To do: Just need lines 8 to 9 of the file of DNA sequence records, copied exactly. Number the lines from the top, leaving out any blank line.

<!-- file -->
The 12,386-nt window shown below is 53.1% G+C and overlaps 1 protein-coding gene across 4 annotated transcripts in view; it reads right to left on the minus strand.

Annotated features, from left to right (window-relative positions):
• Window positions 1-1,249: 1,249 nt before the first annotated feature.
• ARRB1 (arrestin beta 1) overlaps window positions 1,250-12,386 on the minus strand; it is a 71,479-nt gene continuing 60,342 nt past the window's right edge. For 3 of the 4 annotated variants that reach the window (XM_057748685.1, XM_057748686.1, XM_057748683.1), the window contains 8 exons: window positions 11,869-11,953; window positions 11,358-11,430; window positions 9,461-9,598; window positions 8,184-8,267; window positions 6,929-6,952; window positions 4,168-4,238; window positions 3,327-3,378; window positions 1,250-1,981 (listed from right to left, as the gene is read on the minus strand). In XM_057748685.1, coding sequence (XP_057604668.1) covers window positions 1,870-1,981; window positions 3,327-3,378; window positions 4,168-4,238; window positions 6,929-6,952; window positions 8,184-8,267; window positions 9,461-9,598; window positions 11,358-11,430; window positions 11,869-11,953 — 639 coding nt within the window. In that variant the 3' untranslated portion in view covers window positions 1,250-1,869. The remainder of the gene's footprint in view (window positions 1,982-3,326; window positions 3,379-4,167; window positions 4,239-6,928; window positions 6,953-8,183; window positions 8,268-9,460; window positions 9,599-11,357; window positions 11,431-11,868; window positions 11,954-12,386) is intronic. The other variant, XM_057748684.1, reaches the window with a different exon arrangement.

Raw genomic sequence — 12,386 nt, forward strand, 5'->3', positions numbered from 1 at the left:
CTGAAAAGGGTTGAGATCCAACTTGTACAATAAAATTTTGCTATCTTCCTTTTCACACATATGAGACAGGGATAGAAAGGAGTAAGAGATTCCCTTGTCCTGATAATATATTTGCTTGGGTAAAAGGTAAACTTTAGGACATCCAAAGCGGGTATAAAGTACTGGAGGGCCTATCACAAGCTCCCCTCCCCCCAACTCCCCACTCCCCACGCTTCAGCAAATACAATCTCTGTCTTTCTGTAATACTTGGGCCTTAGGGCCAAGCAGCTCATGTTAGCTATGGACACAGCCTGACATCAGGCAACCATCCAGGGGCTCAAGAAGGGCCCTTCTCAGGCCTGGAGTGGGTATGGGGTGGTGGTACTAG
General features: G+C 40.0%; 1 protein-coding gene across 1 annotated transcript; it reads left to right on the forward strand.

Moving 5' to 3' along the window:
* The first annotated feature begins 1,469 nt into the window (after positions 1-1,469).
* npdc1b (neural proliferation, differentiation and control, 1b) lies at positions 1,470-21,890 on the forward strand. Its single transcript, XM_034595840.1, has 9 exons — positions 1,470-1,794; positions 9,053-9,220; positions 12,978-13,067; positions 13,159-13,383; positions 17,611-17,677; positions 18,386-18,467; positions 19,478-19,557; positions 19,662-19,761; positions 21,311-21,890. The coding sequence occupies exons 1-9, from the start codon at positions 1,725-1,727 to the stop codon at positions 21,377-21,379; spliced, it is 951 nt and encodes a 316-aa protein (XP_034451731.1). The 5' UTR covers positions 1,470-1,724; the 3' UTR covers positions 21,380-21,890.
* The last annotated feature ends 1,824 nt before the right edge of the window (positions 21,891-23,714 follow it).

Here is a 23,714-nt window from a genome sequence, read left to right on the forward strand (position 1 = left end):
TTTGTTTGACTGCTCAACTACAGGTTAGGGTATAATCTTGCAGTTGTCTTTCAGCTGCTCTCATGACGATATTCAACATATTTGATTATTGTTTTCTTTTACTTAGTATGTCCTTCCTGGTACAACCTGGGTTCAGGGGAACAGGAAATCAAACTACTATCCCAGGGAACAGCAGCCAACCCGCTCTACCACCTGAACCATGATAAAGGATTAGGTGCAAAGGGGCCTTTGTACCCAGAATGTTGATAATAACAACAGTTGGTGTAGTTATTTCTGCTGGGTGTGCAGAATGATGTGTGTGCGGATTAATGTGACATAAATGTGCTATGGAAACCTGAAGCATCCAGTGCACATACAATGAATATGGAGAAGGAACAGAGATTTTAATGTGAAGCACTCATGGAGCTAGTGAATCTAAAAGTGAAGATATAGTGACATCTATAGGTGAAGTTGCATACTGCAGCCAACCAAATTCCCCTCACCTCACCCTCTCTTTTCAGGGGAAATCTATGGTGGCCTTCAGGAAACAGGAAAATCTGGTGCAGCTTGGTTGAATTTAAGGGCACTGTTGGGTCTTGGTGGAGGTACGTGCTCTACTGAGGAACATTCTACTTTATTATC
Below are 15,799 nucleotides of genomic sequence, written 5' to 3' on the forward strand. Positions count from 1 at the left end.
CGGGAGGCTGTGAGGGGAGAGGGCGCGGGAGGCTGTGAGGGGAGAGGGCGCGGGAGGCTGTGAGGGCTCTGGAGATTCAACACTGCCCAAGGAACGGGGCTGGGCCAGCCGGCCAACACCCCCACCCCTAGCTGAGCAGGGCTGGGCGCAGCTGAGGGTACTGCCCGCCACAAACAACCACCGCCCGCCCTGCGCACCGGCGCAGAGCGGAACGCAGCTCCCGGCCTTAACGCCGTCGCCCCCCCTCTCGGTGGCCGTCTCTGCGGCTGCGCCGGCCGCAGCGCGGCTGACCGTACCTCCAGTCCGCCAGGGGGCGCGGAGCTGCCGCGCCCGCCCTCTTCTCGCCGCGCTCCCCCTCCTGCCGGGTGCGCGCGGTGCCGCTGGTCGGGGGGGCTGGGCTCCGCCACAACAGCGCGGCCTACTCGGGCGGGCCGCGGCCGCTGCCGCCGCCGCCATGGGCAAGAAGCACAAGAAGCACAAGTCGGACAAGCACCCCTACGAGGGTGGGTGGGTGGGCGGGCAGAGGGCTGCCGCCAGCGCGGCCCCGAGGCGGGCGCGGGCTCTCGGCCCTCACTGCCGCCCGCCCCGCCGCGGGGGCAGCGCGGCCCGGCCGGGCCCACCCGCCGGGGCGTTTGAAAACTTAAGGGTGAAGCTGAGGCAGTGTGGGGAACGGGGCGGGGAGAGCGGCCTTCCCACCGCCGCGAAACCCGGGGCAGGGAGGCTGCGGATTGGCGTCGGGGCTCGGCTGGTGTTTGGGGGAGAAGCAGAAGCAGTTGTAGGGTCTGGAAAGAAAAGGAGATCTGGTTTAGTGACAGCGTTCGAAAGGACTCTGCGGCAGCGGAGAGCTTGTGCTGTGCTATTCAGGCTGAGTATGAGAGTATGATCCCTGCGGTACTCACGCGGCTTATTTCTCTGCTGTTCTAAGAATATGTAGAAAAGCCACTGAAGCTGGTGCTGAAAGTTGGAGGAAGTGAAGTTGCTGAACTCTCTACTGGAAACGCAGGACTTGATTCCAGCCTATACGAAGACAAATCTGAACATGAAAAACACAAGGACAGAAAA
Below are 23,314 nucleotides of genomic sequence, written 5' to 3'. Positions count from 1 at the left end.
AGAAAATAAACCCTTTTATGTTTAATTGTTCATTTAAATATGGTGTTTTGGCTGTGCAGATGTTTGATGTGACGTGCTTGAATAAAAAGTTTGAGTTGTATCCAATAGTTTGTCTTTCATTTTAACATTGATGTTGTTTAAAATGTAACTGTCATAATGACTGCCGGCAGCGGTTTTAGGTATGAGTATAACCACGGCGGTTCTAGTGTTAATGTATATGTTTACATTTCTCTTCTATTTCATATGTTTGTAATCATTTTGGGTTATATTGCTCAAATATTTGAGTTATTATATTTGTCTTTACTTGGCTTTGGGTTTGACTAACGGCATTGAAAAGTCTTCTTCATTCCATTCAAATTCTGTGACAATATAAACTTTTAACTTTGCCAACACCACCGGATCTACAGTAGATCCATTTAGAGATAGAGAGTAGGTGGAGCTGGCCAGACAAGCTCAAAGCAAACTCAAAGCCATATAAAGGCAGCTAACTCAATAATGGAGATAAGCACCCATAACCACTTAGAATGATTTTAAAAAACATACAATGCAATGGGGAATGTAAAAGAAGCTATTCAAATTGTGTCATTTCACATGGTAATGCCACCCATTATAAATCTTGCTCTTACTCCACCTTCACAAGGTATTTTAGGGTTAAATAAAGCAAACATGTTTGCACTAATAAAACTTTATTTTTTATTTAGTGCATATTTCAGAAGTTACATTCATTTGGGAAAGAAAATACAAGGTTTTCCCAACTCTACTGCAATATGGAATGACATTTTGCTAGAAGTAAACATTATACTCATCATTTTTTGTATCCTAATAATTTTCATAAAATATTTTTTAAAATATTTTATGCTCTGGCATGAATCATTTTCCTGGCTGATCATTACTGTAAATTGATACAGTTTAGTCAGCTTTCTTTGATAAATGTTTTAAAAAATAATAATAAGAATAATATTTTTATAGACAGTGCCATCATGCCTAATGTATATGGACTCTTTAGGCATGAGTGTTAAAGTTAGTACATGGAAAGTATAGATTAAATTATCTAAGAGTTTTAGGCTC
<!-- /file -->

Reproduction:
Moving 5' to 3' along the window:
* The first annotated feature begins 1,469 nt into the window (after positions 1-1,469).